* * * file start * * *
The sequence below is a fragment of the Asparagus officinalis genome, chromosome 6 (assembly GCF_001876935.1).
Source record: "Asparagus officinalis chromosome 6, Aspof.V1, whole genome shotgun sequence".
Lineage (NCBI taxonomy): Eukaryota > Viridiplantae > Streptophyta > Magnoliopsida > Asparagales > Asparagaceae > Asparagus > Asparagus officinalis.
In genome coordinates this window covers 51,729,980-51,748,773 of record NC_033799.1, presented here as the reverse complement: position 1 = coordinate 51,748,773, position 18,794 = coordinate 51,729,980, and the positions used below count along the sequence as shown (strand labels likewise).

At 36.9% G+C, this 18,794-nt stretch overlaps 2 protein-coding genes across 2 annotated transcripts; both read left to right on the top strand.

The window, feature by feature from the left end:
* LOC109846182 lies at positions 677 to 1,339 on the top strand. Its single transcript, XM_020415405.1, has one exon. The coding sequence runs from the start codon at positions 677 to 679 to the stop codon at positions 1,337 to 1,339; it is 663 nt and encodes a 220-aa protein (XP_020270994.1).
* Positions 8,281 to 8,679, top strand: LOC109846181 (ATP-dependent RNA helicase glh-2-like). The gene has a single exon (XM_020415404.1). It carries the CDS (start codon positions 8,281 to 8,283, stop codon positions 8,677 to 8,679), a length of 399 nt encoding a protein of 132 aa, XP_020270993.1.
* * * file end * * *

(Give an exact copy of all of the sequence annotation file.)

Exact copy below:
The sequence below is a fragment of the Asparagus officinalis genome, chromosome 6 (assembly GCF_001876935.1).
Source record: "Asparagus officinalis chromosome 6, Aspof.V1, whole genome shotgun sequence".
Lineage (NCBI taxonomy): Eukaryota > Viridiplantae > Streptophyta > Magnoliopsida > Asparagales > Asparagaceae > Asparagus > Asparagus officinalis.
In genome coordinates this window covers 51,729,980-51,748,773 of record NC_033799.1, presented here as the reverse complement: position 1 = coordinate 51,748,773, position 18,794 = coordinate 51,729,980, and the positions used below count along the sequence as shown (strand labels likewise).

At 36.9% G+C, this 18,794-nt stretch overlaps 2 protein-coding genes across 2 annotated transcripts; both read left to right on the top strand.

The window, feature by feature from the left end:
* LOC109846182 lies at positions 677 to 1,339 on the top strand. Its single transcript, XM_020415405.1, has one exon. The coding sequence runs from the start codon at positions 677 to 679 to the stop codon at positions 1,337 to 1,339; it is 663 nt and encodes a 220-aa protein (XP_020270994.1).
* Positions 8,281 to 8,679, top strand: LOC109846181 (ATP-dependent RNA helicase glh-2-like). The gene has a single exon (XM_020415404.1). It carries the CDS (start codon positions 8,281 to 8,283, stop codon positions 8,677 to 8,679), a length of 399 nt encoding a protein of 132 aa, XP_020270993.1.